To maintain a VCPR, your veterinarian must see your pet regularly. How often they need to see your pet depends on your pet's health. If your pet is on a prescription medicine, your veterinarian may need to reexamine your pet, check blood work, or perform other tests to monitor your pet's response to treatment and determine if the medication needs to be changed. For example, a dog being treated for hypothyroidism needs to be reevaluated regularly to make sure the dosage of medication prescribed is effective.
You have several options when your pet needs a prescription medication: you can get it from your veterinarian if they keep it in stock your veterinarian can write (or call in) a prescription to a local pharmacy that stocks the medication or your veterinarian can provide a prescription so you can get the medication from an online pharmacy.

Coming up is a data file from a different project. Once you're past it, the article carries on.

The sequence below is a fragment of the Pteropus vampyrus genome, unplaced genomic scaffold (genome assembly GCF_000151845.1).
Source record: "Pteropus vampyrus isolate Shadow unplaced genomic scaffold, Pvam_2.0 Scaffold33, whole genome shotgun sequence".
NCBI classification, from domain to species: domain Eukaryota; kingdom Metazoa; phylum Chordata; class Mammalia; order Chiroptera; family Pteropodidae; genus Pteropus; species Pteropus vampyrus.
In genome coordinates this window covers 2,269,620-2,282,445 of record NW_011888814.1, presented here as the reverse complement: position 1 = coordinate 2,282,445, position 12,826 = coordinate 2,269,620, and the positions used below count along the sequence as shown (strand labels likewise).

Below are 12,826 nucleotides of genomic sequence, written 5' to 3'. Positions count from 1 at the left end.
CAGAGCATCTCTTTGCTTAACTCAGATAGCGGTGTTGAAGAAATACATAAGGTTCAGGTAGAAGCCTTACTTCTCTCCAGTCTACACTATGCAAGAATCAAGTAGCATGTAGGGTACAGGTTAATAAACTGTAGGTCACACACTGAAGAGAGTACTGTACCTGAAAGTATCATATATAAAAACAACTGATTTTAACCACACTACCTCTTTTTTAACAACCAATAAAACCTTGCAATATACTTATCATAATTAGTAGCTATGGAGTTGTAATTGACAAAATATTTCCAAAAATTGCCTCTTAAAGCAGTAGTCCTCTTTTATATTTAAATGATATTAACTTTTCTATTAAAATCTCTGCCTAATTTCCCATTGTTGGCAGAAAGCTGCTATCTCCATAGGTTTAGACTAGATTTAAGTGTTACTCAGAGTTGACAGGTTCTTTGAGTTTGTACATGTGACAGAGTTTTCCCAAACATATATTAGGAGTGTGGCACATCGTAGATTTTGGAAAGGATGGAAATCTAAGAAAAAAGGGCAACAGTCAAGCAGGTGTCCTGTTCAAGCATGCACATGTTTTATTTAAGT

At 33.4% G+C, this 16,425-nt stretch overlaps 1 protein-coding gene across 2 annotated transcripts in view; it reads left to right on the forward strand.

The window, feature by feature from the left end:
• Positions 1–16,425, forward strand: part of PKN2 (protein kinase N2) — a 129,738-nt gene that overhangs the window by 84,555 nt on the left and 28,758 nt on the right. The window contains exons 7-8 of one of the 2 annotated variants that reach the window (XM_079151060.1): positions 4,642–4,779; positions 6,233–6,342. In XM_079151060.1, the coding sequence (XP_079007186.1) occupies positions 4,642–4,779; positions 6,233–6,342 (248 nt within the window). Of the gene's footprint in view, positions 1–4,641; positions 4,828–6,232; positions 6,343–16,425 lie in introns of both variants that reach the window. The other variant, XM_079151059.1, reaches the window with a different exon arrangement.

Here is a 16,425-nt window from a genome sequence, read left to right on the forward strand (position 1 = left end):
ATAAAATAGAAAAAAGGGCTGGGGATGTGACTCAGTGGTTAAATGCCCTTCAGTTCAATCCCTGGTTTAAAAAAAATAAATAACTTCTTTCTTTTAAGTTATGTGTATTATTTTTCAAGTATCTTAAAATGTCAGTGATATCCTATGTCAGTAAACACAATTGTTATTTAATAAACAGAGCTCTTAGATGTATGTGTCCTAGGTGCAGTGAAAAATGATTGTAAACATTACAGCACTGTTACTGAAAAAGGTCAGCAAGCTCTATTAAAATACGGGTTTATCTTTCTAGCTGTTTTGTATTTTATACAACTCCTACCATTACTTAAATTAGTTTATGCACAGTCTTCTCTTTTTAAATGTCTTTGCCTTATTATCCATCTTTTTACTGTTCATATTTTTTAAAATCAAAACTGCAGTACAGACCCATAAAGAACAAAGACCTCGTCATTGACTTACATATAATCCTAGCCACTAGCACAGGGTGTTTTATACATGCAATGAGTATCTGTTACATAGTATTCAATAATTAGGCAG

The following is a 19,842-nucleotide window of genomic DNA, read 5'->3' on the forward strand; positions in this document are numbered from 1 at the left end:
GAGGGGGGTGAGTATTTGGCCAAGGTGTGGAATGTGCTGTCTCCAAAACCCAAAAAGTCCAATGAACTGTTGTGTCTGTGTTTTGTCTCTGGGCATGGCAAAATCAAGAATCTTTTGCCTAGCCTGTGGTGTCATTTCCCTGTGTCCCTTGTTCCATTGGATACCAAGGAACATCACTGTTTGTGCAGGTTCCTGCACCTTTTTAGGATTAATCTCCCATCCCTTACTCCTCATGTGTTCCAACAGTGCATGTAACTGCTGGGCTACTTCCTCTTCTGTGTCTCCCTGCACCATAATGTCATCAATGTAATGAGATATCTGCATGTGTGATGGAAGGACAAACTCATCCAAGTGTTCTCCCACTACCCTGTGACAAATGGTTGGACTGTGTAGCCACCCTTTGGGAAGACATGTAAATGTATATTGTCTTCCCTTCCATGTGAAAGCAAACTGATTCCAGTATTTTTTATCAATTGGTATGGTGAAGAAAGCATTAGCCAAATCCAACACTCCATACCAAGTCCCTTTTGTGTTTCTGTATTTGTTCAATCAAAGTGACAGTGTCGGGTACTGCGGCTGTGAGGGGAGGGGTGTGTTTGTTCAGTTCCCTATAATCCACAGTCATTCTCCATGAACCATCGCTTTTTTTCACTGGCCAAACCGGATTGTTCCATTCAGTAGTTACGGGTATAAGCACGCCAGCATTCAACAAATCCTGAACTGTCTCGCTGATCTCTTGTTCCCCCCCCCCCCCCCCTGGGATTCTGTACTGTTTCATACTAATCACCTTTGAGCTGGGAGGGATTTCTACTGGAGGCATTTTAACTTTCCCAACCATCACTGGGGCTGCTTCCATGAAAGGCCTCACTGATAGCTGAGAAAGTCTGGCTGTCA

Purchasing Pet Drugs Online: Buyer Beware
Discount pet drugs— no prescription required” may appeal to pet owners surfing the Web, but FDA experts say it can be risky to buy drugs online from sites that tout this message and others like it.
Some of the Internet sites that sell pet drugs represent legitimate, reputable pharmacies, says Martine Hartogensis, D.V.M., deputy director of the Office of Surveillance and Compliance in FDA’s Center for Veterinary Medicine (CVM). But others are fronts for unscrupulous businesses operating against the law.
FDA has found companies that sell unapproved pet drugs and counterfeit pet products, make fraudulent claims, dispense prescription drugs without requiring a prescription, and sell expired drugs.